Winner of a Guggenheim Fellowship, Robert Sward is the author of sixteen books including Uncivilizing (Insomniac Press, Canada); A Much-Married Man, A Novel; and Four Incarnations, New & Selected Poems (Coffee House Press). Contributing Editor to eZines Blue Moon Review and Pares cum Paribus, Sward also served as editor for eSCENE 1996, "the best short stories to be published on the Internet."
firstname.lastname@example.org | http://www.robertsward.com
The Immortals, In Question "We have overtaken our gods."
What are they to do? They have
no place to hide. No patch
of sky, no church,
we to do? After all
all the images recast
(into electronic, more useable form),
the ancient saints, priests, choir
boys (and girls) destroyed (pipe organs,
the formerly holy star,
the musical spheres...),
who will care for them, cleanse them,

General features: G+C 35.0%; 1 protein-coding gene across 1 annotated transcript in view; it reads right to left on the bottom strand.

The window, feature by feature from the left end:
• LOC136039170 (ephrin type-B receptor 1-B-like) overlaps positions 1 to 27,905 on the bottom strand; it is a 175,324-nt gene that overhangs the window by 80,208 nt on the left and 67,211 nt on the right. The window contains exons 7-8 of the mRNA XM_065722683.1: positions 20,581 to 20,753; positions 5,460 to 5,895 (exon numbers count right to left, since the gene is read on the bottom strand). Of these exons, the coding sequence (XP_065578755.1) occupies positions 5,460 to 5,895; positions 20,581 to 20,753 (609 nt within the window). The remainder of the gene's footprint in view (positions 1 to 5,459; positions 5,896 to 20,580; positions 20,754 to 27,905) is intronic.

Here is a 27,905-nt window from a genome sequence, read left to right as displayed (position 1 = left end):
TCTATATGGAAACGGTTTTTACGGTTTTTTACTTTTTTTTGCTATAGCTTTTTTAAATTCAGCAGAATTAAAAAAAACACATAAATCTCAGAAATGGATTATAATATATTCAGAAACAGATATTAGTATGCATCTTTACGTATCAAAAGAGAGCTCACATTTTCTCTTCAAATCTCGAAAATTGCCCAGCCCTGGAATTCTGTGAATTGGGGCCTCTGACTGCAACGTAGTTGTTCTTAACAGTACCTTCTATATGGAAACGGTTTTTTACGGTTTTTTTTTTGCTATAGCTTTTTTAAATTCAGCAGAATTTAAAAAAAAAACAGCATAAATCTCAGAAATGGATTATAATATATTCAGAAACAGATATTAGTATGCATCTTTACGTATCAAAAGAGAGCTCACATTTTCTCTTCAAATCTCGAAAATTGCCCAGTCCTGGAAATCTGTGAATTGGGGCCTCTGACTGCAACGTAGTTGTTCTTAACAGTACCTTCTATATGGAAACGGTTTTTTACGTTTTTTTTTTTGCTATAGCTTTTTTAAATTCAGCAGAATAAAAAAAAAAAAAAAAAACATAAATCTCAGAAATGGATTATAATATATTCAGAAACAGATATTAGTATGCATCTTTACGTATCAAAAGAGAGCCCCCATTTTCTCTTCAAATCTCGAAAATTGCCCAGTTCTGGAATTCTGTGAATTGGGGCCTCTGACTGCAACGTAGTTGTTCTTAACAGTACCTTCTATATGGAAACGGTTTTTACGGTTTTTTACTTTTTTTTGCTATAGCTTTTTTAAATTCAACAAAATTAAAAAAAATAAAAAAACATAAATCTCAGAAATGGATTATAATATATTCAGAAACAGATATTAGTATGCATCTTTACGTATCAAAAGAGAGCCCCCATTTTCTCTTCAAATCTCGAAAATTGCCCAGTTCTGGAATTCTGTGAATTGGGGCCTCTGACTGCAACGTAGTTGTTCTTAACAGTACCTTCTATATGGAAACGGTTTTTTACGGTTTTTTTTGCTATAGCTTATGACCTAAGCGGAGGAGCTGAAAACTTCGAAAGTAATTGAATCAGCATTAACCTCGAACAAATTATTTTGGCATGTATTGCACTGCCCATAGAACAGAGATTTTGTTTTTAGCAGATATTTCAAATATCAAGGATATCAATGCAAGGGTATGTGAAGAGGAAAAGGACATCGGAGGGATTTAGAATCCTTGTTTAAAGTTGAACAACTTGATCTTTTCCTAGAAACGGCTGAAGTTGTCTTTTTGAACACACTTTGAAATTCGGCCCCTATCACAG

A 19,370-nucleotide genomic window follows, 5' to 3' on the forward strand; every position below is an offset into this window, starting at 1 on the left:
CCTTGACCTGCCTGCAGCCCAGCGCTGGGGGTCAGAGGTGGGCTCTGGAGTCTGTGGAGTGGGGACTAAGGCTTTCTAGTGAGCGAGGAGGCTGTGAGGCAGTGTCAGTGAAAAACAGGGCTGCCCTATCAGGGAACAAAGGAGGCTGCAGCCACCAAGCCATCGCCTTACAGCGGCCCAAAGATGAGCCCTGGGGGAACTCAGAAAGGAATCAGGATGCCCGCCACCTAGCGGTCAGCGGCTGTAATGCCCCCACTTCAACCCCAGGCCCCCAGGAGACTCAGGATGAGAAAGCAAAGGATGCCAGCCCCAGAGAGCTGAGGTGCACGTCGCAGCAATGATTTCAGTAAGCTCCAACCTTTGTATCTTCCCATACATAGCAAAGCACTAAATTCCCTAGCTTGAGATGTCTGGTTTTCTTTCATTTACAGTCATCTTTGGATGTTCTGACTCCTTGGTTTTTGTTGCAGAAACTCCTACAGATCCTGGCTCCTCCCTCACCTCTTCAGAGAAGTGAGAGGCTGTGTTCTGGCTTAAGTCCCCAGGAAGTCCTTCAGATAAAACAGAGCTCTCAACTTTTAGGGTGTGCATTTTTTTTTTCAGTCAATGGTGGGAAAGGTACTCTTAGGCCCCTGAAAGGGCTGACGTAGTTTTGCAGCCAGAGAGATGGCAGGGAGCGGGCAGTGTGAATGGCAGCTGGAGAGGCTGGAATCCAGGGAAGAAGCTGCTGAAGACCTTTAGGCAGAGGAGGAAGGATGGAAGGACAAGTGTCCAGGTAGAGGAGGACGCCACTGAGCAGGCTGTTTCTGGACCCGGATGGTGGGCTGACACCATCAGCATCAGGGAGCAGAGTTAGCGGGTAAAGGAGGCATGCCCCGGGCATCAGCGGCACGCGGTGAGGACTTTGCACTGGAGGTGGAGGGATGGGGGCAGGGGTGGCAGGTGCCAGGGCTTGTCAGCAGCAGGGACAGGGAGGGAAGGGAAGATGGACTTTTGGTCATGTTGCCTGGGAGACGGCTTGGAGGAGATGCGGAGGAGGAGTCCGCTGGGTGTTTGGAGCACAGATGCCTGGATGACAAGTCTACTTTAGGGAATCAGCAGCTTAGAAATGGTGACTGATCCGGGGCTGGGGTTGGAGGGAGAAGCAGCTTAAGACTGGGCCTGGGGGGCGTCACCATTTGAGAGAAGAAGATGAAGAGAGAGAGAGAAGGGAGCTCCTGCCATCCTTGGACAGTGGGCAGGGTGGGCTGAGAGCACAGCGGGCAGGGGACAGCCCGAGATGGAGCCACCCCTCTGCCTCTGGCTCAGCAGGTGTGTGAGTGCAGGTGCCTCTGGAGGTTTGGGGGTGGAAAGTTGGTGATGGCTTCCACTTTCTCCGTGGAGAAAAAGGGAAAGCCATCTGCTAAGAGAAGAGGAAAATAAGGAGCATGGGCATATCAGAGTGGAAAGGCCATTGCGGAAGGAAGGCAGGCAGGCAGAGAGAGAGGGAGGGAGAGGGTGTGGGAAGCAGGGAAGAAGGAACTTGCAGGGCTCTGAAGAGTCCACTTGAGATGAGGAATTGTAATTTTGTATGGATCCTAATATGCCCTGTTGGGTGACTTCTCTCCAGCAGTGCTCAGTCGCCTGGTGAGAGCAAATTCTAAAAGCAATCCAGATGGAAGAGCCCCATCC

What will the gods do?
Report from the Front
All over newspapers have stopped appearing,
and combatants everywhere are returning home.
No one knows what is happening.
The generals are on the phone with the President,
a former feature writer for the New YorkTimes.
No one knows even who has died, or how,
or who won last night, anything.
Those in attendence on them may,
for all we know, still be there.
All over newspapers have stopped appearing.
Words once more, more than ever,
have begun to matter. And people are writing
poetry. Opposing regiments, declares a friend,
are refusing evacuation, are engaged instead
in sonnet sequences; though they understand, he says,
the futility of iambics in the modern world.
That they are concerned with the history and meaning
of prosody. That they persist in their exercises
with great humility and reverence.
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